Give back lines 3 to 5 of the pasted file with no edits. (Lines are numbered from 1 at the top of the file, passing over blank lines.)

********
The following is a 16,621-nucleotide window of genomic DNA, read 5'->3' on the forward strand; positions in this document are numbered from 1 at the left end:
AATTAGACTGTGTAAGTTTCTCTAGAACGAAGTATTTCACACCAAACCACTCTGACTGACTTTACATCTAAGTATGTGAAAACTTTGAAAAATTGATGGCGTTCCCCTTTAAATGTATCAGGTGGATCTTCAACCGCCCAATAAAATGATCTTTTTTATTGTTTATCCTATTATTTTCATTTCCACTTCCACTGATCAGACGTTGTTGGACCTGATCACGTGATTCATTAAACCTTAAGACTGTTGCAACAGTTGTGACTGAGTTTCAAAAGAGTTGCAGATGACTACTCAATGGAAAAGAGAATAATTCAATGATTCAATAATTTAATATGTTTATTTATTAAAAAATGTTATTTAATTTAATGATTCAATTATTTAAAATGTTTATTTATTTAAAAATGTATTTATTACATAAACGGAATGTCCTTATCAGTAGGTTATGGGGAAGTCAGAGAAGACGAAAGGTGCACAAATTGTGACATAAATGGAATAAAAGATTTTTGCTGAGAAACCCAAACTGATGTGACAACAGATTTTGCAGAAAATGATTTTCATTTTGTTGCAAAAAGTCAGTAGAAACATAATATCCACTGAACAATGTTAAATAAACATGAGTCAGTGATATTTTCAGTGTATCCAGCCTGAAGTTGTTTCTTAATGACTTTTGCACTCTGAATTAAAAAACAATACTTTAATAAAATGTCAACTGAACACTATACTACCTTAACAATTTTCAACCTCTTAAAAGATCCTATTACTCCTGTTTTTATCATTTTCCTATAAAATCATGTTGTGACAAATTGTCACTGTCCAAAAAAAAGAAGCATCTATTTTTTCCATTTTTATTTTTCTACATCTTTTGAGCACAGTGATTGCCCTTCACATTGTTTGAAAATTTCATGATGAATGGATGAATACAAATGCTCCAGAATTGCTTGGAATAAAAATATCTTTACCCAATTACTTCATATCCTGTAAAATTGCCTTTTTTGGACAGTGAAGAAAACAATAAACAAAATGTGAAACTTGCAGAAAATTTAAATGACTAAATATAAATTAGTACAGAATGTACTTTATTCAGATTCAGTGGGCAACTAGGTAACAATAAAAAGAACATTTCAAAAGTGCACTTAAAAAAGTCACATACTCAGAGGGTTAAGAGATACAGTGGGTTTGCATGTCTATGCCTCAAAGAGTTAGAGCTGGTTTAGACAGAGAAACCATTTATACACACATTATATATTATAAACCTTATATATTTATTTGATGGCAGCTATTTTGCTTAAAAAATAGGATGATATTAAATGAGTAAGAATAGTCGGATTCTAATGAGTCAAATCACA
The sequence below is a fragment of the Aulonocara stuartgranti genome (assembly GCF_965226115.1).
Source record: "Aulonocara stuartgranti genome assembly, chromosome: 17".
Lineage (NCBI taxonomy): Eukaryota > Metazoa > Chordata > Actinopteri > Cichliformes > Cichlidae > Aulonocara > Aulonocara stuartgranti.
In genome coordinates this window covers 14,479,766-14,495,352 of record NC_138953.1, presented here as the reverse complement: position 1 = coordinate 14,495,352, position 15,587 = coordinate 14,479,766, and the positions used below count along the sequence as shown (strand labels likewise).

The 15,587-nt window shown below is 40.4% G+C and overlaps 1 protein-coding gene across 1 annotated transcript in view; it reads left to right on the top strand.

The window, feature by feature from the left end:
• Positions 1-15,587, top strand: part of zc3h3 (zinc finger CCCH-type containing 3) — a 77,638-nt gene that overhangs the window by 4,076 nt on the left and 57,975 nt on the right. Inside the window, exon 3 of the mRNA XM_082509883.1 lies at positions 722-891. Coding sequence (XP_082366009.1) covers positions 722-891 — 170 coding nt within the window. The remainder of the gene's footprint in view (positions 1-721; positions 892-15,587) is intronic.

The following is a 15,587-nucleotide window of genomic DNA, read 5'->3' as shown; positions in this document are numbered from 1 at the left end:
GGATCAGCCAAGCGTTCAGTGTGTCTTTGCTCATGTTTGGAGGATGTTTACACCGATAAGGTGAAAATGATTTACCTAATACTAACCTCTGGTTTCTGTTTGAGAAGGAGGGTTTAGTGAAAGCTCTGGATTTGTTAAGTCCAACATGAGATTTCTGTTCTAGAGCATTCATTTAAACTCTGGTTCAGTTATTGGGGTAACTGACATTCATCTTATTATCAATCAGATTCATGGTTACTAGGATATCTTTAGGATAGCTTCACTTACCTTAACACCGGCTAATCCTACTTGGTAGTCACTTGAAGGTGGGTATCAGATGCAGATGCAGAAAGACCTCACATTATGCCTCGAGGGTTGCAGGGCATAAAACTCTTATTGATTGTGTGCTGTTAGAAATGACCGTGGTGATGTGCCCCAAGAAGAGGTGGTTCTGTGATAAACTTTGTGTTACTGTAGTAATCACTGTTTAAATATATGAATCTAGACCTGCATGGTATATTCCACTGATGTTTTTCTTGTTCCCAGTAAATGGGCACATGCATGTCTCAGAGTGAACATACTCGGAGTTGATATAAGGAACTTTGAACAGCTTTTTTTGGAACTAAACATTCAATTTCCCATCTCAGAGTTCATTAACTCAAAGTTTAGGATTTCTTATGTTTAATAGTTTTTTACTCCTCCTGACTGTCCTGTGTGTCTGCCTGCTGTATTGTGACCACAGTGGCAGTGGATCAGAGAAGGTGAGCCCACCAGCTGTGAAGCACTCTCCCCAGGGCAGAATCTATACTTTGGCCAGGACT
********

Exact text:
The sequence below is a fragment of the Aulonocara stuartgranti genome (assembly GCF_965226115.1).
Source record: "Aulonocara stuartgranti genome assembly, chromosome: 17".
Lineage (NCBI taxonomy): Eukaryota > Metazoa > Chordata > Actinopteri > Cichliformes > Cichlidae > Aulonocara > Aulonocara stuartgranti.